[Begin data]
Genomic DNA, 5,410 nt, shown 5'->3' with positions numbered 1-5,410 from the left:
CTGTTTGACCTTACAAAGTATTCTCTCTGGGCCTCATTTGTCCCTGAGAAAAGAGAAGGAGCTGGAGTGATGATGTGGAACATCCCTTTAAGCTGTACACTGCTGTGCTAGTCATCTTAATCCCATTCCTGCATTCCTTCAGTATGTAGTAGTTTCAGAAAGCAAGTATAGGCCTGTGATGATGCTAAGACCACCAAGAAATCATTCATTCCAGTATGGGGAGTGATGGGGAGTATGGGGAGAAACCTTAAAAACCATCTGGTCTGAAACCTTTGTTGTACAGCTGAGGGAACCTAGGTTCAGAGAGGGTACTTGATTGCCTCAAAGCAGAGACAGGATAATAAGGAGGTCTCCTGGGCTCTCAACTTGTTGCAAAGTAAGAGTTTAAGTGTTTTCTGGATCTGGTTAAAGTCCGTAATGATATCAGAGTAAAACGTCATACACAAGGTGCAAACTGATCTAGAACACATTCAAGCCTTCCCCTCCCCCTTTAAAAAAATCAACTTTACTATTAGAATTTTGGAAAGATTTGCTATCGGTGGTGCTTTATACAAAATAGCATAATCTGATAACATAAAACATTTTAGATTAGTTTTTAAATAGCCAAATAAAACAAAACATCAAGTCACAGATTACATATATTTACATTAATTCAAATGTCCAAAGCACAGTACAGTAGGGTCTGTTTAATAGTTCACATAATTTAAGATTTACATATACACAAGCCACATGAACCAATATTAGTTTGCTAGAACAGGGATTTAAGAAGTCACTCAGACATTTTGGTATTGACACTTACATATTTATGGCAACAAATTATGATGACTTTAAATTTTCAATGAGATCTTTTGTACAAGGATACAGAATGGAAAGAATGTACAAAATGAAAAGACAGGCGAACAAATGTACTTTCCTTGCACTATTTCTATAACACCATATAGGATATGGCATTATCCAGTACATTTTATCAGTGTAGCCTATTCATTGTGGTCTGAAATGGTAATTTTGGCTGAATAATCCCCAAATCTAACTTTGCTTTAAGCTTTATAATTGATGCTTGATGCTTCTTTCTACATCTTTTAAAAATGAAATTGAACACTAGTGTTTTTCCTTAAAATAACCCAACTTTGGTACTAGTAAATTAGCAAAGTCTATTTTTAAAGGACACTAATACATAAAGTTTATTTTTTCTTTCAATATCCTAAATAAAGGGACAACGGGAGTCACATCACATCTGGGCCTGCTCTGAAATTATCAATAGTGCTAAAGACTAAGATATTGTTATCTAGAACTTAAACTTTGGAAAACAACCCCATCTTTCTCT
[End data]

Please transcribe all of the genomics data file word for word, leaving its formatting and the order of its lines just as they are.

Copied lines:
Genomic DNA, 5,410 nt, shown 5'->3' with positions numbered 1-5,410 from the left:
CTGTTTGACCTTACAAAGTATTCTCTCTGGGCCTCATTTGTCCCTGAGAAAAGAGAAGGAGCTGGAGTGATGATGTGGAACATCCCTTTAAGCTGTACACTGCTGTGCTAGTCATCTTAATCCCATTCCTGCATTCCTTCAGTATGTAGTAGTTTCAGAAAGCAAGTATAGGCCTGTGATGATGCTAAGACCACCAAGAAATCATTCATTCCAGTATGGGGAGTGATGGGGAGTATGGGGAGAAACCTTAAAAACCATCTGGTCTGAAACCTTTGTTGTACAGCTGAGGGAACCTAGGTTCAGAGAGGGTACTTGATTGCCTCAAAGCAGAGACAGGATAATAAGGAGGTCTCCTGGGCTCTCAACTTGTTGCAAAGTAAGAGTTTAAGTGTTTTCTGGATCTGGTTAAAGTCCGTAATGATATCAGAGTAAAACGTCATACACAAGGTGCAAACTGATCTAGAACACATTCAAGCCTTCCCCTCCCCCTTTAAAAAAATCAACTTTACTATTAGAATTTTGGAAAGATTTGCTATCGGTGGTGCTTTATACAAAATAGCATAATCTGATAACATAAAACATTTTAGATTAGTTTTTAAATAGCCAAATAAAACAAAACATCAAGTCACAGATTACATATATTTACATTAATTCAAATGTCCAAAGCACAGTACAGTAGGGTCTGTTTAATAGTTCACATAATTTAAGATTTACATATACACAAGCCACATGAACCAATATTAGTTTGCTAGAACAGGGATTTAAGAAGTCACTCAGACATTTTGGTATTGACACTTACATATTTATGGCAACAAATTATGATGACTTTAAATTTTCAATGAGATCTTTTGTACAAGGATACAGAATGGAAAGAATGTACAAAATGAAAAGACAGGCGAACAAATGTACTTTCCTTGCACTATTTCTATAACACCATATAGGATATGGCATTATCCAGTACATTTTATCAGTGTAGCCTATTCATTGTGGTCTGAAATGGTAATTTTGGCTGAATAATCCCCAAATCTAACTTTGCTTTAAGCTTTATAATTGATGCTTGATGCTTCTTTCTACATCTTTTAAAAATGAAATTGAACACTAGTGTTTTTCCTTAAAATAACCCAACTTTGGTACTAGTAAATTAGCAAAGTCTATTTTTAAAGGACACTAATACATAAAGTTTATTTTTTCTTTCAATATCCTAAATAAAGGGACAACGGGAGTCACATCACATCTGGGCCTGCTCTGAAATTATCAATAGTGCTAAAGACTAAGATATTGTTATCTAGAACTTAAACTTTGGAAAACAACCCCATCTTTCTCT